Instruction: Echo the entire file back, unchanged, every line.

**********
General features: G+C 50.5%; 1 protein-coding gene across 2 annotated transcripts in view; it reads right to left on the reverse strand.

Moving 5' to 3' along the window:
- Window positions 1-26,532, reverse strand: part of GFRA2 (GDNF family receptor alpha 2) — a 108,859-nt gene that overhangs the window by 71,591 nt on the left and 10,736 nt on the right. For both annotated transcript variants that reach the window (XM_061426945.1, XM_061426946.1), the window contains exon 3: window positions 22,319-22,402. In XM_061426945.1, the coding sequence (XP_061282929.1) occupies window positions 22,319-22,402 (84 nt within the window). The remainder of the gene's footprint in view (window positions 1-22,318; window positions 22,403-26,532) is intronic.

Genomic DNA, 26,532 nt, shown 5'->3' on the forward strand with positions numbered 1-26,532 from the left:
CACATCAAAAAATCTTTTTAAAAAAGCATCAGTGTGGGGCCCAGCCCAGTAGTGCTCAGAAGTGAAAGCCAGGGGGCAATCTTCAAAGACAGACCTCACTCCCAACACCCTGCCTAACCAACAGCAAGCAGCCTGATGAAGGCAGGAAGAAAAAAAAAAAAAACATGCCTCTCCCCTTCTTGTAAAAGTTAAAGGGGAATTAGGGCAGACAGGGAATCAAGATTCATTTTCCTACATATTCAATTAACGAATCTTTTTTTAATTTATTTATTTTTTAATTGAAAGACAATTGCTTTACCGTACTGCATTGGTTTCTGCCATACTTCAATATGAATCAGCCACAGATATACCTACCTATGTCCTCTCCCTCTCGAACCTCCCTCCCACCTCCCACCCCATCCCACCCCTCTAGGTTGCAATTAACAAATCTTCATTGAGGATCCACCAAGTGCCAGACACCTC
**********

General features: G+C 50.5%; 1 protein-coding gene across 2 annotated transcripts in view; it reads right to left on the reverse strand.

Moving 5' to 3' along the window:
- Window positions 1-26,532, reverse strand: part of GFRA2 (GDNF family receptor alpha 2) — a 108,859-nt gene that overhangs the window by 71,591 nt on the left and 10,736 nt on the right. For both annotated transcript variants that reach the window (XM_061426945.1, XM_061426946.1), the window contains exon 3: window positions 22,319-22,402. In XM_061426945.1, the coding sequence (XP_061282929.1) occupies window positions 22,319-22,402 (84 nt within the window). The remainder of the gene's footprint in view (window positions 1-22,318; window positions 22,403-26,532) is intronic.

Genomic DNA, 26,532 nt, shown 5'->3' on the forward strand with positions numbered 1-26,532 from the left:
CACATCAAAAAATCTTTTTAAAAAAGCATCAGTGTGGGGCCCAGCCCAGTAGTGCTCAGAAGTGAAAGCCAGGGGGCAATCTTCAAAGACAGACCTCACTCCCAACACCCTGCCTAACCAACAGCAAGCAGCCTGATGAAGGCAGGAAGAAAAAAAAAAAAAACATGCCTCTCCCCTTCTTGTAAAAGTTAAAGGGGAATTAGGGCAGACAGGGAATCAAGATTCATTTTCCTACATATTCAATTAACGAATCTTTTTTTAATTTATTTATTTTTTAATTGAAAGACAATTGCTTTACCGTACTGCATTGGTTTCTGCCATACTTCAATATGAATCAGCCACAGATATACCTACCTATGTCCTCTCCCTCTCGAACCTCCCTCCCACCTCCCACCCCATCCCACCCCTCTAGGTTGCAATTAACAAATCTTCATTGAGGATCCACCAAGTGCCAGACACCTC